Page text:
Sometimes, technology does exactly the opposite of what is expected of it. The "paperless office" has been a gleam in technologists' eyes for decades now. But since the advent of the personal computer, office paper purchases have surged from 4.4 million tons in 1980 to 7.3 million tons last year.
Without question, the computer and the Internet have enabled people to distribute billions of documents digitally. But for various reasons many people still prefer holding a hard piece of paper in their hands. The Net and PCs have just given us access to so much more material--Web pages, for instance--worth printing.
Technology is often credited with having a democratizing affect on the office, which is true for several reasons. It is common in many corporations, for instance, for even low-level employees to know the e-mail address of top executives, making it at least theoretically easier to reach them with complaints or suggestions.
But the fact that corporate chiefs even have e-mail addresses, and bother to check them, also underscores how technology has compelled many high-ranking corporate officials to handle correspondence and other tasks that were formerly the exclusive province of secretaries and assistants.
This has been enlightening to executives and, in some instances, embarrassing.
Judy McCoy, a lifelong secretary in Bellingham, Wash., said before the advent of e-mail, she was responsible for typing all of her bosses' correspondence.
That includes what she called "hot letters"--reprimands or angry responses her bosses would sometimes dictate to her in haste. Often, she would type the letter as dictated but give her boss a few hours to cool off. Invariably, she would persuade her boss to compose a new letter in calmer tones.
But e-mail "doesn't give you that cooling-down period," she says. And she has never forgotten an episode that took place several years ago, while she was working at a university. One senior official wrote scathing remarks about another, then accidentally addressed the e-mail to the target of his tirade.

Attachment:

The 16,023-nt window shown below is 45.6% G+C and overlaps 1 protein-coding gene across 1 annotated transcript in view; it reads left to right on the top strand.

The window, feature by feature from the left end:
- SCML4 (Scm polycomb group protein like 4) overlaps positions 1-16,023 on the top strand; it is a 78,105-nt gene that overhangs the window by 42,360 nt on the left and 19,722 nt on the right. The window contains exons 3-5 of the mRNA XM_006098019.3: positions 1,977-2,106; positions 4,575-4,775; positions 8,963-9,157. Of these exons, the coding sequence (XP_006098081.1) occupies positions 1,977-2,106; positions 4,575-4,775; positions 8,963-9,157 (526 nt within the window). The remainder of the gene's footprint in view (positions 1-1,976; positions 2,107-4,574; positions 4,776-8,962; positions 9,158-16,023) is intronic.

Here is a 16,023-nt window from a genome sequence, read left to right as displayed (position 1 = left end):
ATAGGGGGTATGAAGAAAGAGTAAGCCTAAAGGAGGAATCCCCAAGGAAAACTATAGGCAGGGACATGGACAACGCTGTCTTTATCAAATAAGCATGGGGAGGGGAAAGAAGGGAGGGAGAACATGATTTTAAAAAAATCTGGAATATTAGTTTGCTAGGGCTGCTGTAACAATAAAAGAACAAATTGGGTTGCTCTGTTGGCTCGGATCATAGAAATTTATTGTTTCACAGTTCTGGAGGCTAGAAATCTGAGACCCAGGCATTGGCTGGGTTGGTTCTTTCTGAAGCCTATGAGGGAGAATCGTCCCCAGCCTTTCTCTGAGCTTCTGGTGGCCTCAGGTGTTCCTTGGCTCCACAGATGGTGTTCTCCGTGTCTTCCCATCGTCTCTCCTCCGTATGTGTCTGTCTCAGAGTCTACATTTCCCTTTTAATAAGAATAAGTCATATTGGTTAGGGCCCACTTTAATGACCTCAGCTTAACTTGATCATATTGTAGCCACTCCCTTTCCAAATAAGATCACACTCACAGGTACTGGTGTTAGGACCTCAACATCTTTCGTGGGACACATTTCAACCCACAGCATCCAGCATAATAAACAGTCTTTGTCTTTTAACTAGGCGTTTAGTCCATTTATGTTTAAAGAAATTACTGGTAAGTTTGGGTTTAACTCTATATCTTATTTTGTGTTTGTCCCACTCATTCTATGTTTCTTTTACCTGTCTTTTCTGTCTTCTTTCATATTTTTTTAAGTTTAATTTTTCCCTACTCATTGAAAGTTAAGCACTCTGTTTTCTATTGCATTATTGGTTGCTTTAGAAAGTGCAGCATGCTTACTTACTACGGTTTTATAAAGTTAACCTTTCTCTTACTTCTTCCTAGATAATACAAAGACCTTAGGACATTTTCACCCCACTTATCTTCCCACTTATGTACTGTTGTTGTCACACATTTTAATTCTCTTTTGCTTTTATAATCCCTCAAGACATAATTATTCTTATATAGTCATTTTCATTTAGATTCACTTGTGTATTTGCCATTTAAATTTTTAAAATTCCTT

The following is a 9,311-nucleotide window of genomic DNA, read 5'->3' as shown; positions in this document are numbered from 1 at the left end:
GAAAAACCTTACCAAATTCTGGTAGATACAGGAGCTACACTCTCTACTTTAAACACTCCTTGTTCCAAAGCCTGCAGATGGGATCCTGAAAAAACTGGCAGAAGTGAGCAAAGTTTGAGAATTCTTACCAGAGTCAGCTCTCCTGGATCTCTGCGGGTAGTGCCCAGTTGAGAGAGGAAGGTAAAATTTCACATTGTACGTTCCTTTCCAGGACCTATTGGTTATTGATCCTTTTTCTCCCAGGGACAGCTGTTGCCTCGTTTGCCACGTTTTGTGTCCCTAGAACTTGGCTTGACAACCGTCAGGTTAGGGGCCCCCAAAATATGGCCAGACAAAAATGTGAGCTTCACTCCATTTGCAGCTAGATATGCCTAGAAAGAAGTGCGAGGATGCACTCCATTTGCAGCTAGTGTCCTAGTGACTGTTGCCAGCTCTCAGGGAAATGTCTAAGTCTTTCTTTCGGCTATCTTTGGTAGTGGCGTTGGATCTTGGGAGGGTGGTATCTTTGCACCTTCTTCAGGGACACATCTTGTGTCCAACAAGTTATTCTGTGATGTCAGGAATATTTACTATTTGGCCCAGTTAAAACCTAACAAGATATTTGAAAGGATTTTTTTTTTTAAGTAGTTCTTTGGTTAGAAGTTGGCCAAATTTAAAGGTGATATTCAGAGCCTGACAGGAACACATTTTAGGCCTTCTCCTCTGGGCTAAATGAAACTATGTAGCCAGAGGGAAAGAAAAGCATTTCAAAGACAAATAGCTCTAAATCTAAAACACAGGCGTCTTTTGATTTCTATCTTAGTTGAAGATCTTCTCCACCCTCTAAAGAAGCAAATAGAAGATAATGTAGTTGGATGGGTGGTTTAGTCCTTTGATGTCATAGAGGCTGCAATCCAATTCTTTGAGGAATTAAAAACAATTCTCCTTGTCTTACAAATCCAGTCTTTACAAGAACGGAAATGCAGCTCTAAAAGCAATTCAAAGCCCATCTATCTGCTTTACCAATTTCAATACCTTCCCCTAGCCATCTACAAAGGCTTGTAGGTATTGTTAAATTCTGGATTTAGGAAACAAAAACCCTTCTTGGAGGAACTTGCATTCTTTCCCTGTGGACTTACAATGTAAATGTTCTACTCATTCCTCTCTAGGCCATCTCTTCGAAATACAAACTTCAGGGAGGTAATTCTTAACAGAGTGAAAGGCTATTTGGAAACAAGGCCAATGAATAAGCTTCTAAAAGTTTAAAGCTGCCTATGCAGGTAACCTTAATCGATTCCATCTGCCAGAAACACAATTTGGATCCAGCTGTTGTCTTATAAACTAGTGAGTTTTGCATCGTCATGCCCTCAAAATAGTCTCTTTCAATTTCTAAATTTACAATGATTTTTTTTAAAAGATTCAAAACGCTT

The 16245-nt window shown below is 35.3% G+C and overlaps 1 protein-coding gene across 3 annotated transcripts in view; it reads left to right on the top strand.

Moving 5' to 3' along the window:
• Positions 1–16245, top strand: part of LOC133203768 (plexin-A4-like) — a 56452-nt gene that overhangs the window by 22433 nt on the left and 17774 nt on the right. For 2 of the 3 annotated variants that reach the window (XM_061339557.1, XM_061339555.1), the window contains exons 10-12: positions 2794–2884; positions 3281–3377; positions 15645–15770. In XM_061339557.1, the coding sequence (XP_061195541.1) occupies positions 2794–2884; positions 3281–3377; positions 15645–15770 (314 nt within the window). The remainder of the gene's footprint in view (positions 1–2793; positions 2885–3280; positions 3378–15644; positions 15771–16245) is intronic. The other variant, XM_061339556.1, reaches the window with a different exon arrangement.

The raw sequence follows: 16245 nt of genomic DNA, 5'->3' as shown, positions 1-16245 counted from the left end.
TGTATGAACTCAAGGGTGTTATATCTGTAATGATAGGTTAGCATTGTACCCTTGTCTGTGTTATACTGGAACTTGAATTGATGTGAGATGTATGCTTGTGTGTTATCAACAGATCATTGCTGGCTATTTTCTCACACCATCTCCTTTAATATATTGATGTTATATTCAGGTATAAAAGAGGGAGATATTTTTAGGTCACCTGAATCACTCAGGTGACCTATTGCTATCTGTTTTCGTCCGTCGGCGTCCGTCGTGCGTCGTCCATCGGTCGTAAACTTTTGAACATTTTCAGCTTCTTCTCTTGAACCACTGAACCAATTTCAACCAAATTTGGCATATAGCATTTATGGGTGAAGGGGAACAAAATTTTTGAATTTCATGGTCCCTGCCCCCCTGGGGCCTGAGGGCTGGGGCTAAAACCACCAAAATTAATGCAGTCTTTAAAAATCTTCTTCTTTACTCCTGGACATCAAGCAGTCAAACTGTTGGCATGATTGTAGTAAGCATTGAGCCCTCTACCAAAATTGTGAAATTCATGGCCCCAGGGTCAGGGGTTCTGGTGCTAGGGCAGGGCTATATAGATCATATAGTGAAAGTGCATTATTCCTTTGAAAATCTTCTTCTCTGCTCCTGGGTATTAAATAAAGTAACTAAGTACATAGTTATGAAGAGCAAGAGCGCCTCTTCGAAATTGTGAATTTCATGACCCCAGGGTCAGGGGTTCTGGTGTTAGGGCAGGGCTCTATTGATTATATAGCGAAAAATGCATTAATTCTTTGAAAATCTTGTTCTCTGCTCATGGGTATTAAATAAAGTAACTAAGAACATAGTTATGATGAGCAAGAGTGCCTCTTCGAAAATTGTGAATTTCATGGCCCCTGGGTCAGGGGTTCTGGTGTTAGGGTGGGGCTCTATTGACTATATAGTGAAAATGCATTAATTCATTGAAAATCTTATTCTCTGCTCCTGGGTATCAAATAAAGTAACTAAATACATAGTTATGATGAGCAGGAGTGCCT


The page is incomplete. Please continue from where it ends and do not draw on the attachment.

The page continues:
Another consequence of placing technology in everyone's hands is that it often distracts people from their true talents. Tenner argues that rather than boosting productivity in offices, computers have turned everyone into part-time tech consultants.
Workers who used to focus on one task and executives who concentrated exclusively on matters of strategy now find themselves dealing with cables, interface cards and networking software.
Tenner chuckles recalling a newspaper article that described University of Chicago physicist Leon Lederman spending an entire afternoon crawling under tables and around corners trying to find which office printer was connected to his new computer.
"Here was the discoverer of the bottom quark and the muon neutrino," the article said, "being paid to locate a 38-pound laser printer."
But for all the travails of modern technology, few office workers would choose to go back in time.
Donna Baker, an executive assistant at Idealab Inc. in Pasadena, remembers the meager equipment she was provided with when she became a secretary after graduating from high school 30 years ago.
"I had an IBM Selectric typewriter," said Baker, 47. "It had correction tape on it and it was like the wave of the future."
Thanks to technology, she said, she now spends the bulk of her time doing more rewarding work, such as using spreadsheets to map out budget scenarios, preparing meeting presentations and using the Internet to gather information on suppliers, customers and competitors.
"Long gone are the days for secretaries when you used to get your boss coffee," she said. "Now it's almost like I get to run the organization without the responsibility."